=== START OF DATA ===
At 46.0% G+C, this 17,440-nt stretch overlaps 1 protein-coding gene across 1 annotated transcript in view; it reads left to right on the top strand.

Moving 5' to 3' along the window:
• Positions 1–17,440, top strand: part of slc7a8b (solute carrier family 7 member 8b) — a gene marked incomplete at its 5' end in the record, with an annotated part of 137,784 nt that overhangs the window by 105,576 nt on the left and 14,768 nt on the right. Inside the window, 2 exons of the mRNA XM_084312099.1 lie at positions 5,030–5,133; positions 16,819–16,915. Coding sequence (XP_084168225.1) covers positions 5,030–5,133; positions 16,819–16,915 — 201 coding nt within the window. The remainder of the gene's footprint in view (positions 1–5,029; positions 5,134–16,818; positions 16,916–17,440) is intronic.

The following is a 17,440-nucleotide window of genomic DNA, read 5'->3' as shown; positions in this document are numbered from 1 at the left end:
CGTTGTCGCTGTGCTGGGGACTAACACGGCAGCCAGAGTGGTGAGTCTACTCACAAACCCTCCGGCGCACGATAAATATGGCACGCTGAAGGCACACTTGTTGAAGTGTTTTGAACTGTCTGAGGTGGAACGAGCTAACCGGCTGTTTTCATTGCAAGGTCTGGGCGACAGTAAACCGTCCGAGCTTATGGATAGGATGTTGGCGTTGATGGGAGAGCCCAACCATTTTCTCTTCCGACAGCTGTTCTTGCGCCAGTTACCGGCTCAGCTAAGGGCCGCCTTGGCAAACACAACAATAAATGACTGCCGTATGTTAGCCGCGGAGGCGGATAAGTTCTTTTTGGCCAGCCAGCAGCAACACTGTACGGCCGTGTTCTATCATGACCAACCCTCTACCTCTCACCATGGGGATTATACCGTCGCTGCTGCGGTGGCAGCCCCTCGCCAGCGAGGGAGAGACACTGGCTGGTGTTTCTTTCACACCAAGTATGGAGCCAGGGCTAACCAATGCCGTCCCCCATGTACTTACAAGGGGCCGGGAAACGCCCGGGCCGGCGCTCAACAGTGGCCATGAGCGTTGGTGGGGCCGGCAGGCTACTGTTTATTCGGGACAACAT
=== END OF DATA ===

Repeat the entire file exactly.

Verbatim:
At 46.0% G+C, this 17,440-nt stretch overlaps 1 protein-coding gene across 1 annotated transcript in view; it reads left to right on the top strand.

Moving 5' to 3' along the window:
• Positions 1–17,440, top strand: part of slc7a8b (solute carrier family 7 member 8b) — a gene marked incomplete at its 5' end in the record, with an annotated part of 137,784 nt that overhangs the window by 105,576 nt on the left and 14,768 nt on the right. Inside the window, 2 exons of the mRNA XM_084312099.1 lie at positions 5,030–5,133; positions 16,819–16,915. Coding sequence (XP_084168225.1) covers positions 5,030–5,133; positions 16,819–16,915 — 201 coding nt within the window. The remainder of the gene's footprint in view (positions 1–5,029; positions 5,134–16,818; positions 16,916–17,440) is intronic.

The following is a 17,440-nucleotide window of genomic DNA, read 5'->3' as shown; positions in this document are numbered from 1 at the left end:
CGTTGTCGCTGTGCTGGGGACTAACACGGCAGCCAGAGTGGTGAGTCTACTCACAAACCCTCCGGCGCACGATAAATATGGCACGCTGAAGGCACACTTGTTGAAGTGTTTTGAACTGTCTGAGGTGGAACGAGCTAACCGGCTGTTTTCATTGCAAGGTCTGGGCGACAGTAAACCGTCCGAGCTTATGGATAGGATGTTGGCGTTGATGGGAGAGCCCAACCATTTTCTCTTCCGACAGCTGTTCTTGCGCCAGTTACCGGCTCAGCTAAGGGCCGCCTTGGCAAACACAACAATAAATGACTGCCGTATGTTAGCCGCGGAGGCGGATAAGTTCTTTTTGGCCAGCCAGCAGCAACACTGTACGGCCGTGTTCTATCATGACCAACCCTCTACCTCTCACCATGGGGATTATACCGTCGCTGCTGCGGTGGCAGCCCCTCGCCAGCGAGGGAGAGACACTGGCTGGTGTTTCTTTCACACCAAGTATGGAGCCAGGGCTAACCAATGCCGTCCCCCATGTACTTACAAGGGGCCGGGAAACGCCCGGGCCGGCGCTCAACAGTGGCCATGAGCGTTGGTGGGGCCGGCAGGCTACTGTTTATTCGGGACAACAT